It may not be the trendiest choice these days, but research shows time and again that the “Mediterranean diet” consistently supports longevity and a healthy cardiovascular system. This model of eating relies heavily on vegetables, fruits, nuts, fish, and natural anti-inflammatory fats such as avocados and olive oil. A Japanese-style diet is also largely anti-inflammatory due to the emphasis on vegetables, fish, and fermented foods.
Interestingly, in a study of subjects who switched to a Mediterranean diet as compared to those who continued eating as they normally would, cholesterol levels did not decrease in either group, but those eating Mediterranean-inspired foods experienced fewer heart attacks. The fact that their diet supplied them with a higher level of antioxidants (and likely fewer processed foods that cause oxidative stress) meant that their hearts were able to stay in better health.
Heart Health and Carbon 60
Carbon 60 is a safer and more effective antioxidant than any other substance yet discovered.2 The ability for C60 molecules to attach to free radicals, neutralize them, and reset countless times means that a smaller dose of C60 can do many times the antioxidant work of something like a vitamin C molecule, which can neutralize only one oxidative radical before it is rendered ineffective and must be flushed from the body. In addition, Carbon 60 only targets ROS, the family of oxidative species that are damaging to the body, and not the many other oxidative species that can actually be beneficial, including signaling molecules integral to vital communication processes at the cellular level. Most pharmaceutical options for anti-inflammatory medication are unable to distinguish the difference and thus interfere with signaling processes.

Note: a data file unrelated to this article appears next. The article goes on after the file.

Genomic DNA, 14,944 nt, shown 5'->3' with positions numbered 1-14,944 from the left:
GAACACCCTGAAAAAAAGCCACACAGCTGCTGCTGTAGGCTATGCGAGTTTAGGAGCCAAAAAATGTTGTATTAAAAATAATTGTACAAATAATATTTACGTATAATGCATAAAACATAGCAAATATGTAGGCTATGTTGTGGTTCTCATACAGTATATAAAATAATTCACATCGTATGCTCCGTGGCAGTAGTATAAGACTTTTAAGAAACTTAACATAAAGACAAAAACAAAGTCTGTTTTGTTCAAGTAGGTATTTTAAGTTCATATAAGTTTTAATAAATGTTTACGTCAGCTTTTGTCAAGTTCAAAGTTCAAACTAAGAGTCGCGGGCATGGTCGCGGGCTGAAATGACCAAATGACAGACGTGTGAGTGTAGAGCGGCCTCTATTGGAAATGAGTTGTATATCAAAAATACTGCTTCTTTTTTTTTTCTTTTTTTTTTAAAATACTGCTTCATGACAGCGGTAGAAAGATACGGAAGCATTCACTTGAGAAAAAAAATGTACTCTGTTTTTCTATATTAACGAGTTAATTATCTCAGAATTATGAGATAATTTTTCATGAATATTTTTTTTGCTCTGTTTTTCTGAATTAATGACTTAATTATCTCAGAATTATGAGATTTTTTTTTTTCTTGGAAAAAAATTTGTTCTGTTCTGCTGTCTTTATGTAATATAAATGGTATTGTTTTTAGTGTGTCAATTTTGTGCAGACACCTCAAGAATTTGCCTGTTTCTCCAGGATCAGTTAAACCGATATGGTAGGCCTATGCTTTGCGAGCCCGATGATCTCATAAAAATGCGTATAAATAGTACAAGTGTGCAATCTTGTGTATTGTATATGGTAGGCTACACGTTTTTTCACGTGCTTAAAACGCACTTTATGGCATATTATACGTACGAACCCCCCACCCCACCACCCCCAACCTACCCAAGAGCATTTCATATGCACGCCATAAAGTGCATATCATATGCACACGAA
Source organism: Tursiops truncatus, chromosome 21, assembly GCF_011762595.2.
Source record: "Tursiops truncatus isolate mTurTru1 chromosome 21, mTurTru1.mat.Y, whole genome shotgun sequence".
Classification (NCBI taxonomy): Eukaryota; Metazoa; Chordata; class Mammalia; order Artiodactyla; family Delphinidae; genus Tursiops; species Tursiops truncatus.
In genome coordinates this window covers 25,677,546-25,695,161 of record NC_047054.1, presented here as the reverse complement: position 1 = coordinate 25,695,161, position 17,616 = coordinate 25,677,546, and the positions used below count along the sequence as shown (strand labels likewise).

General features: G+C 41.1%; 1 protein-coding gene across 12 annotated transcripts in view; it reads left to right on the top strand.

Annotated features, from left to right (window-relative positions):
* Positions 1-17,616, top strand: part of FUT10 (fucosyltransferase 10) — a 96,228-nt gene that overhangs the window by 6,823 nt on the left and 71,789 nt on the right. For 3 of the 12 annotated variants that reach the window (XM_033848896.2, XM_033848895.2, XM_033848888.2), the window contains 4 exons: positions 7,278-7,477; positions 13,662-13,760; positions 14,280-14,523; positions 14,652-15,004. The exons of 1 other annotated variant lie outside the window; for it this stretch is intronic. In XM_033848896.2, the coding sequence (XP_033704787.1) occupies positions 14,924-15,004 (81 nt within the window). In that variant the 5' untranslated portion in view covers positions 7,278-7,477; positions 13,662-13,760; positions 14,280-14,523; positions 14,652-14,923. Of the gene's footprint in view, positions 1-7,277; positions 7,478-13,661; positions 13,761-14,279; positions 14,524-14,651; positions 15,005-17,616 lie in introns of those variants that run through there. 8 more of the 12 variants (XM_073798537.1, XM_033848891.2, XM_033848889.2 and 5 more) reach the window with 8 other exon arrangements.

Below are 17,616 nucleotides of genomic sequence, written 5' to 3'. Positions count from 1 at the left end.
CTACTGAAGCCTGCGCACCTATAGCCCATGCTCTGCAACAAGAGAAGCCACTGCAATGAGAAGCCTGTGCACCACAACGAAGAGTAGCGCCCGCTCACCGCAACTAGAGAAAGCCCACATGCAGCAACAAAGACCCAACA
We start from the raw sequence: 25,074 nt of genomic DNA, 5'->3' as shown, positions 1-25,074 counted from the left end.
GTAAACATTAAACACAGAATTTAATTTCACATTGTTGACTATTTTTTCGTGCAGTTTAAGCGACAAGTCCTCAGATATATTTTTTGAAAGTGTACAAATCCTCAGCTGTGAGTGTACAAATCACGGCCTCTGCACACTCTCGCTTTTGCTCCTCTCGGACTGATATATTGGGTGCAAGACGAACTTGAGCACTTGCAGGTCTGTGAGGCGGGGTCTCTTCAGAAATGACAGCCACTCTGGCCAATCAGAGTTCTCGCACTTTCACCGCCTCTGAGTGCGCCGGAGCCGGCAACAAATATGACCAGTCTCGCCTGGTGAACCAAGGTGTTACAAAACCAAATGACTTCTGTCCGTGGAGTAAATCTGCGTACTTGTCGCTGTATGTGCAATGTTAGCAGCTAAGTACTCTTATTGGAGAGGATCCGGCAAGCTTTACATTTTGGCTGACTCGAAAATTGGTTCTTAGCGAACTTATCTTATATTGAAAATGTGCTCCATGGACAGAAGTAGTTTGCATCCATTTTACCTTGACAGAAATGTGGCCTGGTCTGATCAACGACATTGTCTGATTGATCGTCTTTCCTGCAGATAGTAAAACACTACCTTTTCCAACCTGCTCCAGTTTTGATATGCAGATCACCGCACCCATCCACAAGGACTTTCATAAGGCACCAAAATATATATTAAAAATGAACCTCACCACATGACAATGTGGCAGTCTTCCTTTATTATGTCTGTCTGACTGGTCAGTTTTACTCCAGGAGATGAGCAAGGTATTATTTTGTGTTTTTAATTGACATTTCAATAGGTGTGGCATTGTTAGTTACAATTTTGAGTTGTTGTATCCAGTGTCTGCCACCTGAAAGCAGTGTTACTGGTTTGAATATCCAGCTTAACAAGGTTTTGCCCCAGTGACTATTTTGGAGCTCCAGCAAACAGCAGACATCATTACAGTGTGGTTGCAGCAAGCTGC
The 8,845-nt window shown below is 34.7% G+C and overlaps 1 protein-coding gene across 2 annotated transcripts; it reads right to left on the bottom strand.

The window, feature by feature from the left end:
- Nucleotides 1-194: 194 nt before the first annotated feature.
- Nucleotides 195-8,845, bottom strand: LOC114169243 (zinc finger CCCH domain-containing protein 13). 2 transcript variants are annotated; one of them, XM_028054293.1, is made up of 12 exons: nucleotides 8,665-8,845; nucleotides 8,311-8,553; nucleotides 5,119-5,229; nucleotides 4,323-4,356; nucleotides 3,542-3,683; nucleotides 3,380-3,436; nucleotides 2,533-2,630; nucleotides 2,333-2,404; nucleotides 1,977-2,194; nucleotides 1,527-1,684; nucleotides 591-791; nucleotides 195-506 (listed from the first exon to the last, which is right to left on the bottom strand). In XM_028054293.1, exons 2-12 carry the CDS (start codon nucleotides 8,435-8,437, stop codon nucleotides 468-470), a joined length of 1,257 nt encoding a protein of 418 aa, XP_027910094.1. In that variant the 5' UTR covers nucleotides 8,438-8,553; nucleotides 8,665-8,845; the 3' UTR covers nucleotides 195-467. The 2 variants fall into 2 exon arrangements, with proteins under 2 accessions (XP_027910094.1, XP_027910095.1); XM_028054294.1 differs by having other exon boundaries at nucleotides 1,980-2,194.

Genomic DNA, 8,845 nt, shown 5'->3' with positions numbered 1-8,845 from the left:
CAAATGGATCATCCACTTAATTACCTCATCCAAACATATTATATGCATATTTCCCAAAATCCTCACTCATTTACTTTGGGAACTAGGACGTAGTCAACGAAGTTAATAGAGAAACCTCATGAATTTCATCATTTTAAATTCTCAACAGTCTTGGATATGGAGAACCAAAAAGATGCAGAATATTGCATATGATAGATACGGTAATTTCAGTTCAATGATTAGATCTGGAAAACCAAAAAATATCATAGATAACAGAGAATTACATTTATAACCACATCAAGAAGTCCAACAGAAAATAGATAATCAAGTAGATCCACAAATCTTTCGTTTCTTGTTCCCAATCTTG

The antioxidant support provided by C60 Purple Power not only manages inflammatory response3 but also supports healthy mitochondrial function. When cells are running at full efficiency, the mitochondria can optimize adenosine triphosphate (ATP) production, increasing cellular and bodily energy, which makes it easier to get off the couch, go for a walk or work out.4
When the oxidative burden is managed, mitochondria are also better able to support the production of pregnenolone, the precursor molecule needed for hormone production. Cells utilize LDL cholesterol in the synthesis of pregnenolone, which means not only a promotion of healthy hormone balance but an efficient way to employ LDL cholesterol so it does not build up in the body and risk oxidation.
Additionally, C60 Purple Power’s antioxidant ability enhances stem cell production, meaning the body is better able to repair damaged tissue with a decreased likelihood of scarring.
Because inflammation is such a predominant factor in heart health, and oxidative stress is the main culprit behind that, C60 Purple Power’s function as a superior antioxidant means it is able to target and manage the root of inflammation at the cellular level. This means that adding Carbon 60 oil to your regimen supports heart health from the inside out.
“Next month I will be 81 years old. I started taking C60 Purple Power about a year ago. At that time I was taking one medication for joint pain and also one for an irregular heartbeat. I no longer take either one as both problems are gone. I have to say that overall I feel younger each year, rather than older. I still ride my bike, usually four or 5 miles when I ride it and walk at about 3 miles per hour.” – Donna R.
These statements have not been evaluated by the Food and Drug Administration. The information herein, and C60 Purple Power products, are not intended to diagnose, treat, or cure disease. Please consult a healthcare professional before starting any new diet or exercise regimen.